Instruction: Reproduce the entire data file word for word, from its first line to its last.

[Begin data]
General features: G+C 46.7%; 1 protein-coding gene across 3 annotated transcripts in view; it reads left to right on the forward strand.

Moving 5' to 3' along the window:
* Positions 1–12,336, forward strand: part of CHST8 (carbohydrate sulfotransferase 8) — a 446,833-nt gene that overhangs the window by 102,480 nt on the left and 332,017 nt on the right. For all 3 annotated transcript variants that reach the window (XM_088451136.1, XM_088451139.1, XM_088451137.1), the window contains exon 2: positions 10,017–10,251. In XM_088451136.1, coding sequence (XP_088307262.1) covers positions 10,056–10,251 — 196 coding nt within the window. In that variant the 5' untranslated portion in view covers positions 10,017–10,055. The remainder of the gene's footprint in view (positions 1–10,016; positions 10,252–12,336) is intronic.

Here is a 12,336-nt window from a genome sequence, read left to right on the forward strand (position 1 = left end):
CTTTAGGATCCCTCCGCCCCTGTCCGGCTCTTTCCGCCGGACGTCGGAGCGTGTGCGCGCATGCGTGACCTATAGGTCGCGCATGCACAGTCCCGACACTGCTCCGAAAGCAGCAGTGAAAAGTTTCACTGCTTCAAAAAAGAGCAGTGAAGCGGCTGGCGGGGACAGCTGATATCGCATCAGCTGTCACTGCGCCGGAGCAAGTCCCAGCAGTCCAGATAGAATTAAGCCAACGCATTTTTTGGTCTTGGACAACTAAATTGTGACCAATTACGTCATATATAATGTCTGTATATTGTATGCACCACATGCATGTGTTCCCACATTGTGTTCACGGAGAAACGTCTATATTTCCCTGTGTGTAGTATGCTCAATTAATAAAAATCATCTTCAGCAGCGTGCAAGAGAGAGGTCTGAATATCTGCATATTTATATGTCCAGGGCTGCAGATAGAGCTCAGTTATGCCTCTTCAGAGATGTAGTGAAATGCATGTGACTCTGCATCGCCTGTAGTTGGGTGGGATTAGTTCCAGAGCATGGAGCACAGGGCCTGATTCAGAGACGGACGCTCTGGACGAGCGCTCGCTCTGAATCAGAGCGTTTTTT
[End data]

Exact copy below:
General features: G+C 46.7%; 1 protein-coding gene across 3 annotated transcripts in view; it reads left to right on the forward strand.

Moving 5' to 3' along the window:
* Positions 1–12,336, forward strand: part of CHST8 (carbohydrate sulfotransferase 8) — a 446,833-nt gene that overhangs the window by 102,480 nt on the left and 332,017 nt on the right. For all 3 annotated transcript variants that reach the window (XM_088451136.1, XM_088451139.1, XM_088451137.1), the window contains exon 2: positions 10,017–10,251. In XM_088451136.1, coding sequence (XP_088307262.1) covers positions 10,056–10,251 — 196 coding nt within the window. In that variant the 5' untranslated portion in view covers positions 10,017–10,055. The remainder of the gene's footprint in view (positions 1–10,016; positions 10,252–12,336) is intronic.

Here is a 12,336-nt window from a genome sequence, read left to right on the forward strand (position 1 = left end):
CTTTAGGATCCCTCCGCCCCTGTCCGGCTCTTTCCGCCGGACGTCGGAGCGTGTGCGCGCATGCGTGACCTATAGGTCGCGCATGCACAGTCCCGACACTGCTCCGAAAGCAGCAGTGAAAAGTTTCACTGCTTCAAAAAAGAGCAGTGAAGCGGCTGGCGGGGACAGCTGATATCGCATCAGCTGTCACTGCGCCGGAGCAAGTCCCAGCAGTCCAGATAGAATTAAGCCAACGCATTTTTTGGTCTTGGACAACTAAATTGTGACCAATTACGTCATATATAATGTCTGTATATTGTATGCACCACATGCATGTGTTCCCACATTGTGTTCACGGAGAAACGTCTATATTTCCCTGTGTGTAGTATGCTCAATTAATAAAAATCATCTTCAGCAGCGTGCAAGAGAGAGGTCTGAATATCTGCATATTTATATGTCCAGGGCTGCAGATAGAGCTCAGTTATGCCTCTTCAGAGATGTAGTGAAATGCATGTGACTCTGCATCGCCTGTAGTTGGGTGGGATTAGTTCCAGAGCATGGAGCACAGGGCCTGATTCAGAGACGGACGCTCTGGACGAGCGCTCGCTCTGAATCAGAGCGTTTTTT